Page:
October 9 practice notes; Martinez close to skating; China Games special - LA Kings Insider

Good day to you all, and a happy Monday to you, Insiders. I doubt many of you are as excited for the palpable, concentrated silence that a Monday brings to Toyota Sports Center as those of us who regularly work Saturday afternoons in this building, but I’ll gladly take the hushed hum of the air conditioning units over the cacophony of dozens of screaming children mixed with the heavy footsteps of those chasing balls and pucks through media row. Get off my lawn, indeed.

The Kings moved practice up by an hour – more on that in a moment – and when emerging from team areas shortly before 9:00 a.m., aligned as such:



-There’s nothing to share at this moment on Marian Gaborik, who hasn’t been spotted on the ice since the last week of September. I should have an update there within another day or two. Meanwhile, Alec Martinez (lower-body) is making progress from an injury he suffered at the very end of practice last Wednesday, according to John Stevens. “He’s actually feeling a lot better, so I would think that it’s coming soon. We thought there was a chance he’d skate today, but there’s no sense rushing him back and pushing it. I think a day right now might save you a week moving forward, but I think he’s close to getting back on the ice,” he said. As for Brooks Laich, the partnership is still what I reported last week: it’s an open-ended arrangement for him to continue to practice with the club. I don’t have any sense at the moment that there’s anything brewing beyond that.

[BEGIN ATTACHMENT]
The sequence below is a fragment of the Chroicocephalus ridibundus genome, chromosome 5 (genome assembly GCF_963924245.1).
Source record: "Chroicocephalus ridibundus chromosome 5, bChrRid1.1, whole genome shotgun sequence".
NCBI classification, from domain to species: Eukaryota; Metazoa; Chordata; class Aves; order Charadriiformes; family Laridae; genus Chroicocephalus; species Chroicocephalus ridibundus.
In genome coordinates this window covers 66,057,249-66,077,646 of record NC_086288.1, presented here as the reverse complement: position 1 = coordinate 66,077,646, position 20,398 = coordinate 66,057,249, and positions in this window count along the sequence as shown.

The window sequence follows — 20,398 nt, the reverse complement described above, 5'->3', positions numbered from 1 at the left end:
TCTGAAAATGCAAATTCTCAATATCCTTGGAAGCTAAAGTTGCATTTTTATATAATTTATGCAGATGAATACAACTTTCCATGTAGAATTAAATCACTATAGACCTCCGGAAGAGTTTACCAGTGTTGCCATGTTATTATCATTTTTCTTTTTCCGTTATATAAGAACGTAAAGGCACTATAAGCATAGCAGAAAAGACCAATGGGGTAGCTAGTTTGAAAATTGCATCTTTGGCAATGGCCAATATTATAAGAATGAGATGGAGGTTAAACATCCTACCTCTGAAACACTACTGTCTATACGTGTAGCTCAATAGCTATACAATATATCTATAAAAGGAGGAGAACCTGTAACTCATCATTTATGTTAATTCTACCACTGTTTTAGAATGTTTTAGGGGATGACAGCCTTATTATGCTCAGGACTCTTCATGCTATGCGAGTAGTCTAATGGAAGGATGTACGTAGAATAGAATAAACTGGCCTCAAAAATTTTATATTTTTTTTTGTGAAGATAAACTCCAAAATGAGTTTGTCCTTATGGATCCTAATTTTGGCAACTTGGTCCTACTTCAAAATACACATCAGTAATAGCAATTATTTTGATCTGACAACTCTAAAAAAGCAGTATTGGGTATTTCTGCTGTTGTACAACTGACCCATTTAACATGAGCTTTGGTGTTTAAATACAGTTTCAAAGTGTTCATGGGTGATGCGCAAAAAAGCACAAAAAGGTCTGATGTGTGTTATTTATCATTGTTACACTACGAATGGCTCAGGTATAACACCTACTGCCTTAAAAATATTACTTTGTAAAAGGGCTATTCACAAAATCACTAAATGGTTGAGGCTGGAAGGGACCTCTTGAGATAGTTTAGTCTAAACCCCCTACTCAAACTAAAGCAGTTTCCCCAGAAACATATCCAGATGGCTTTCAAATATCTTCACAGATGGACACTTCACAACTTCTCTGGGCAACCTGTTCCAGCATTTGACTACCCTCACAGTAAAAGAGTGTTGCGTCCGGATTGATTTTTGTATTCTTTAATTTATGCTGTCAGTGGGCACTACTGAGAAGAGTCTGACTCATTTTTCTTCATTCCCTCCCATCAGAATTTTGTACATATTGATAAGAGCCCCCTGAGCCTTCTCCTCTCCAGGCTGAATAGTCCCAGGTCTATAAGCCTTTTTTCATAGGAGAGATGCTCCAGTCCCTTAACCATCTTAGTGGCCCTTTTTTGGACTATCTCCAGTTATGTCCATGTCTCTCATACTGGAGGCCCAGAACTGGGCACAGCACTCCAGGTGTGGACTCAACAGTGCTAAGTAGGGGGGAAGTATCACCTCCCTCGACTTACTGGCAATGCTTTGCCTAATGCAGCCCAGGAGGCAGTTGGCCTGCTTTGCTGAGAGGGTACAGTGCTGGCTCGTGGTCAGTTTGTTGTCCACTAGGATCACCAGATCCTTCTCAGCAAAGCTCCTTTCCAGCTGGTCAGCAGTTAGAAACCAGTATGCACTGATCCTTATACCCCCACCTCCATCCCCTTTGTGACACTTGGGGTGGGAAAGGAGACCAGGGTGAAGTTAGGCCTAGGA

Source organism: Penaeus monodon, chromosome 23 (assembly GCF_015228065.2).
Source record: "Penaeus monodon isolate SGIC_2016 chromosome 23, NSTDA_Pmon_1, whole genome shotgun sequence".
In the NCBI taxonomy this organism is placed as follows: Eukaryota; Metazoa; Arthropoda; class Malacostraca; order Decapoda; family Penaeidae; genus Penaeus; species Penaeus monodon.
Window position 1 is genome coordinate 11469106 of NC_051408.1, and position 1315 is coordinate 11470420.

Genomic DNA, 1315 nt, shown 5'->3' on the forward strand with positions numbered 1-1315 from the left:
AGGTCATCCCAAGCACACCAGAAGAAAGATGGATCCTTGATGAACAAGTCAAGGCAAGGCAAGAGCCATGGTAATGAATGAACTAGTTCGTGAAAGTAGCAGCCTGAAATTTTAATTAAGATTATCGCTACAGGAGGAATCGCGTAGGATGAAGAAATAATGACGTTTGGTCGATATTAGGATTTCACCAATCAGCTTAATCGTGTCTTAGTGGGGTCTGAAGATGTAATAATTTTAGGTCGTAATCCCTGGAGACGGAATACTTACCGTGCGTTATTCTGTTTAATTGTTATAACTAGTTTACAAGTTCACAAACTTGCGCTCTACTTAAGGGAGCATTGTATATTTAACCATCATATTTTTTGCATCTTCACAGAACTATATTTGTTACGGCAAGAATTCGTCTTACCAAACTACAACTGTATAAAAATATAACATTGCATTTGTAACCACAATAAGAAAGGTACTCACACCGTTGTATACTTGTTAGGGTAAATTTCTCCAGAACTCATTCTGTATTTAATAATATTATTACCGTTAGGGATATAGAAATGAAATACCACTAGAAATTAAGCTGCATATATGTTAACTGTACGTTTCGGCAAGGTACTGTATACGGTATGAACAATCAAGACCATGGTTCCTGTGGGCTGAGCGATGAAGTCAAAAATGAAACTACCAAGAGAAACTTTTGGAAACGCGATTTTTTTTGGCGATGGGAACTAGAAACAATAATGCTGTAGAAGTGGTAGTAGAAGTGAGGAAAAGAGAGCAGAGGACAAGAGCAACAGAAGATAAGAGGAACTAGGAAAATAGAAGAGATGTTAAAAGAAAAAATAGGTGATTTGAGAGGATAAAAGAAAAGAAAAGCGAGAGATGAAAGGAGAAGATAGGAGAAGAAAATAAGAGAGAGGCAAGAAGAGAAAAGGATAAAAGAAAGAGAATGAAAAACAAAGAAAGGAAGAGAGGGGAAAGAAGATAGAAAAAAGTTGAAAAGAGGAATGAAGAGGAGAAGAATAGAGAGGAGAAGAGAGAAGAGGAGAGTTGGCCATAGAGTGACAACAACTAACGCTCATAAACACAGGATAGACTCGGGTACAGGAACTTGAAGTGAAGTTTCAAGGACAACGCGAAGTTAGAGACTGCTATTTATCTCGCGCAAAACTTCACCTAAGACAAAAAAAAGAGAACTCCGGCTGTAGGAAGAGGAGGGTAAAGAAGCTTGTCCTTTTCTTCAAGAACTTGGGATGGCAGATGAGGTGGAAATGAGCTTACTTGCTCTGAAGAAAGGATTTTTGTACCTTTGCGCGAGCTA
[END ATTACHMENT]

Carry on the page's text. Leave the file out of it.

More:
-Practice was moved up by an hour because of team-building exercises arranged by Rick and Ryan Matishak and MGI Consulting, a group that has built partnerships with NHL clubs. It was originally scheduled for just before the start of the season, but the schedule was more opportune this week. Players will break into groups, and because these are hockey players, there will be scores assigned, and they’ll compete (and likely talk smack) with each other. “There will be some challenges, they’ll have some guidelines that they have to work through, and if you don’t pay attention, you start to get penalized when you don’t follow the rules, so usually chaos sets in,” John Stevens said. Examples? “They’ll have big areas roped off where they might have to rescue something from the middle where they can’t access it. So you’ve got to figure out a way to access it. They’ve got to get through a web with restrictions. There are several different things that they’ll do, along with some trust exercises and some personality communication exercises that they’ll do. One guy will have pieces, the other guy will have the picture, and he’s got to explain how the pieces go together to paint the picture, so communication becomes a real factor. There’s a lot of little things they do that are pretty dynamic, and again, the lessons are obvious.” Coaches will take part as well. “We’ve got a team, yep,” Stevens continued. “We plan on being first.”